A proposal that critics say could spell doom for taprooms in Wisconsin breweries remains afloat, according to an Assembly member.
Rep. Shannon Zimmerman refuted a Wednesday, July 12, media report that the proposal — which has not been made public — is effectively dead.
“It is my understanding from information shared with me last night that its inclusion in a 999 motion remains a very real possibility,” the River Falls Republican said Wednesday afternoon of the proposal, which reportedly bans Wisconsin’s alcohol producers from retailing their own products without a distributor.
Zimmerman’s assertion follows a media report that quoted Rep. Dale Kooyenga, R-Brookfield, saying the proposal will not be slipped into legislation by the powerful Joint Finance Committee, of which he is a member.
Zimmerman said he doesn’t doubt Kooyenga’s opposition to the bill, but fears others on the budget committee might feel differently.
The freshman lawmaker said he couldn’t believe his ears when word first circulated about the proposal. And even though the document hasn’t taken the form of drafted legislation, Zimmerman said he’s warning others of its presence.
“It’s a very real document,” he said.
He and others in Madison are concerned the proposal could be slipped into the state’s budget by the Joint Finance Committee as a controversial 999 motion that’s been used in the past to include legislation that didn’t face public debate at the Legislature.
As for the taproom proposal, Zimmerman said there’s no debate in his mind about its possible repercussions.
“This motion is a direct assault on craft brewers, wineries” and other independent alcohol operations, he said.
Zimmerman makes no bones about the fact that he and his wife own a winery, but said he’d oppose the motion regardless.
According to multiple accounts of the proposal, it aims to ban alcohol producers from having retail operations such as taprooms and winery tasting rooms.
The document, Zimmerman explained, would create an “alcohol czar” apart from the state’s revenue department. That new office would have the authority to enforce a rule requiring breweries and wineries to contract with distributors to distribute their own products.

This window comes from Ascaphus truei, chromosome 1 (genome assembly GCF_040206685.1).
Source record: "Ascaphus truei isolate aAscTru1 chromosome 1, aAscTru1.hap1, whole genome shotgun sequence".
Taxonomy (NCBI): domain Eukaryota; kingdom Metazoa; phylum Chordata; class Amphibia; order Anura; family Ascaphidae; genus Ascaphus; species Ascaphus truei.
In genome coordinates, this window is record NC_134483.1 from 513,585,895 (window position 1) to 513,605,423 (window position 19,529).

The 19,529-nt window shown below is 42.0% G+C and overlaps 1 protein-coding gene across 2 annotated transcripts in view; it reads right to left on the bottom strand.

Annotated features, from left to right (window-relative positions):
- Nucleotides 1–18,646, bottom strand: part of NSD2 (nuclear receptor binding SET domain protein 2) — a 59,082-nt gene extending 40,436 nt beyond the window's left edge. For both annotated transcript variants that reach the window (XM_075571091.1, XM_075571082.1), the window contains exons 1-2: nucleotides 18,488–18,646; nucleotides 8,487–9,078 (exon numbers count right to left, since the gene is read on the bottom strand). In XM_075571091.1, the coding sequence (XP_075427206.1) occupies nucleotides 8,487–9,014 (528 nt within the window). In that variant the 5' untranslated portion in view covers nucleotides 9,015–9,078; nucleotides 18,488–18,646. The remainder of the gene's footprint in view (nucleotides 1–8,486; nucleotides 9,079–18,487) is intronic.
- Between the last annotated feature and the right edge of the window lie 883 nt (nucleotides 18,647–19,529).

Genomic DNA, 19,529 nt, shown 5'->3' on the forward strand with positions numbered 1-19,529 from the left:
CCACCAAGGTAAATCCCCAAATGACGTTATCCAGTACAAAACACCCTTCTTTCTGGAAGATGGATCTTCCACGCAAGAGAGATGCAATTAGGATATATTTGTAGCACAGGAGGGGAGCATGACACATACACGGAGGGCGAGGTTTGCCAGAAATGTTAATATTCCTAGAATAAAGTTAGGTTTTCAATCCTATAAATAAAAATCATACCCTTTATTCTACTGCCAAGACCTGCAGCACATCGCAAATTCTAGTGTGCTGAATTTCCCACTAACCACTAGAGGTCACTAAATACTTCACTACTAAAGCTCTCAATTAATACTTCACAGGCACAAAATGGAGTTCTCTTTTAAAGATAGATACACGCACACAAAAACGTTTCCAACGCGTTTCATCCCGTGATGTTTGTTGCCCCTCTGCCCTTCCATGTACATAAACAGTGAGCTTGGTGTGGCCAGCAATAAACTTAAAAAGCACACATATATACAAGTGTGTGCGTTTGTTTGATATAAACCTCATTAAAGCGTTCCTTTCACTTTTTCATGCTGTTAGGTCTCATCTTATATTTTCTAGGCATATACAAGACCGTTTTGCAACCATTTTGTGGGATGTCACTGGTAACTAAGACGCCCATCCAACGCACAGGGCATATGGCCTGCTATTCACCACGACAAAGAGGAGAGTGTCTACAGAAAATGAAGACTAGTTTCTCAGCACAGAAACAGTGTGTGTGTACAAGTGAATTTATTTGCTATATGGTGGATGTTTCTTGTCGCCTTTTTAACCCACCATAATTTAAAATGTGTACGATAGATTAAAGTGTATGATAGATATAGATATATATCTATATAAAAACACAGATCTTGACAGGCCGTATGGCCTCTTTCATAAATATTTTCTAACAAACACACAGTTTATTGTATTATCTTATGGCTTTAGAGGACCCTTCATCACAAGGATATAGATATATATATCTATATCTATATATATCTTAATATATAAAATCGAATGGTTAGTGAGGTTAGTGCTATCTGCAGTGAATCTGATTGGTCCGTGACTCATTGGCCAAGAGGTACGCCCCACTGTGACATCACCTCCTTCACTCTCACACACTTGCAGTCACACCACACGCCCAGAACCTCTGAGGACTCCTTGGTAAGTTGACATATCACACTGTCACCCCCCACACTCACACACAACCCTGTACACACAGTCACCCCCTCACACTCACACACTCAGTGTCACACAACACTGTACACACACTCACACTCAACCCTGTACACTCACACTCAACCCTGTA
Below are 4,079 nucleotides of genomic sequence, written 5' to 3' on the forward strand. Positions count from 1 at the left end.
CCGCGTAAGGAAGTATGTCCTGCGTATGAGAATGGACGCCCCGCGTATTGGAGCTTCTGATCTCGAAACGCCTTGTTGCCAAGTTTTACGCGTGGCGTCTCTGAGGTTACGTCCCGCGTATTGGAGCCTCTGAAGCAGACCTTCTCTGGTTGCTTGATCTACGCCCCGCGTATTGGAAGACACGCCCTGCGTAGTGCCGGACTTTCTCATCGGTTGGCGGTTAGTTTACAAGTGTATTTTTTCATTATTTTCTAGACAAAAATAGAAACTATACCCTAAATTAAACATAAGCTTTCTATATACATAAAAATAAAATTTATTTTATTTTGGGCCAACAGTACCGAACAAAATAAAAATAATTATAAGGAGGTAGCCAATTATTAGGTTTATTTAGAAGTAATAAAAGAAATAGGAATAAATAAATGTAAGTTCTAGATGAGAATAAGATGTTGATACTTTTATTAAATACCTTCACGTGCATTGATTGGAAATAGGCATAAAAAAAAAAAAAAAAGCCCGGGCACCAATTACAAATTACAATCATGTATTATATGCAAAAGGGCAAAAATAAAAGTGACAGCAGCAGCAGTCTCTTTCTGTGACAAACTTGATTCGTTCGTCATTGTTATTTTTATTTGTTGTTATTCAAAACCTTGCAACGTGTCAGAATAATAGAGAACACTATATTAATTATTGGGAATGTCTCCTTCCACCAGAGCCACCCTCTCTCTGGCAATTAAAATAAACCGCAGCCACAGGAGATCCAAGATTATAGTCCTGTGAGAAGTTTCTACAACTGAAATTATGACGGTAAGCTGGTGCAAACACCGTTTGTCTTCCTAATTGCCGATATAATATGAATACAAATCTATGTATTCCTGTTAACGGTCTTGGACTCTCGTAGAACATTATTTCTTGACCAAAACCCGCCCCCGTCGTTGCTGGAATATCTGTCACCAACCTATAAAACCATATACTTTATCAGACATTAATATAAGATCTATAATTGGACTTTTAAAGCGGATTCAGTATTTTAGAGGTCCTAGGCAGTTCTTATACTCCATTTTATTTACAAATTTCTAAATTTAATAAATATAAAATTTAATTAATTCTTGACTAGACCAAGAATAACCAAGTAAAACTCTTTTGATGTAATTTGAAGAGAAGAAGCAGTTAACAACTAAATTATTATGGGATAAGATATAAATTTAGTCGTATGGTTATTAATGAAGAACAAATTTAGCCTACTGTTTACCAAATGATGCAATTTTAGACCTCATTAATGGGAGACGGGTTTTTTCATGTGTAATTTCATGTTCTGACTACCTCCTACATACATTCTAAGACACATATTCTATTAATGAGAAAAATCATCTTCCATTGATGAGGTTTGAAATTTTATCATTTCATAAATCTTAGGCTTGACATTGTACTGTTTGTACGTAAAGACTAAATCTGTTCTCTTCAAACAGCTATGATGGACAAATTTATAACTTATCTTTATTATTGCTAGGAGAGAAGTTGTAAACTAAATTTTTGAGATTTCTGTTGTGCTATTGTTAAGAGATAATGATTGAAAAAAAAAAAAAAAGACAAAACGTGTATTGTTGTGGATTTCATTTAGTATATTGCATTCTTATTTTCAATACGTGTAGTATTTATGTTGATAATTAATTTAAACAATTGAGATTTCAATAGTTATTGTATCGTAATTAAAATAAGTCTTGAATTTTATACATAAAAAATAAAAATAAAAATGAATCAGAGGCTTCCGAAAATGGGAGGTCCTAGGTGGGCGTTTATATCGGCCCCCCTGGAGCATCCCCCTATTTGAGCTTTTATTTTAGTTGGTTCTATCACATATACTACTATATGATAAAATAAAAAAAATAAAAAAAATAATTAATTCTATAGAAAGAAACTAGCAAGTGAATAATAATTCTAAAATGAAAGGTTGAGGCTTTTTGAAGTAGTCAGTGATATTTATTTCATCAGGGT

“Multiple groups” are pushing the proposal, Zimmerman said, adding that the Wisconsin Tavern League “had a part in this.”
He said the bill is being pushed by lobbying interests who “believe there is finite alcohol revenue to go around in Wisconsin.” Zimmerman contends that microbreweries, wineries and distilleries are a regional draw that lead to customers spending dollars elsewhere in the Wisconsin communities they’ve come to visit.
“We’re better than this,” Zimmerman said. “We are simply better than these back-office special interests.”
Russ Korpela, owner of Common Man Brewing in Ellsworth, was one of many craft beer retailers voicing opposition to the document. Though his business doesn’t yet brew its own beer, he hopes to one day. And in the meantime, he relies heavily on craft beer — a product his customers demand.
“This is a continuing push by the major domestic brewers in their war on craft beer and they’re taking a different way to go about it,” Korpela said. “I hope a message has been strongly sent that they’re not going to use the rule 999 to insert it into the final state budget.”
The tune didn’t change in Hudson, where Pitchfork Brewing co-owner Mike Fassino said the proposal could be a business killer.
He said about 80 percent of Pitchfork’s business flows through its taproom.
“It would be crippling,” Fassino said. “It would be virtually impossible, I think, to survive.”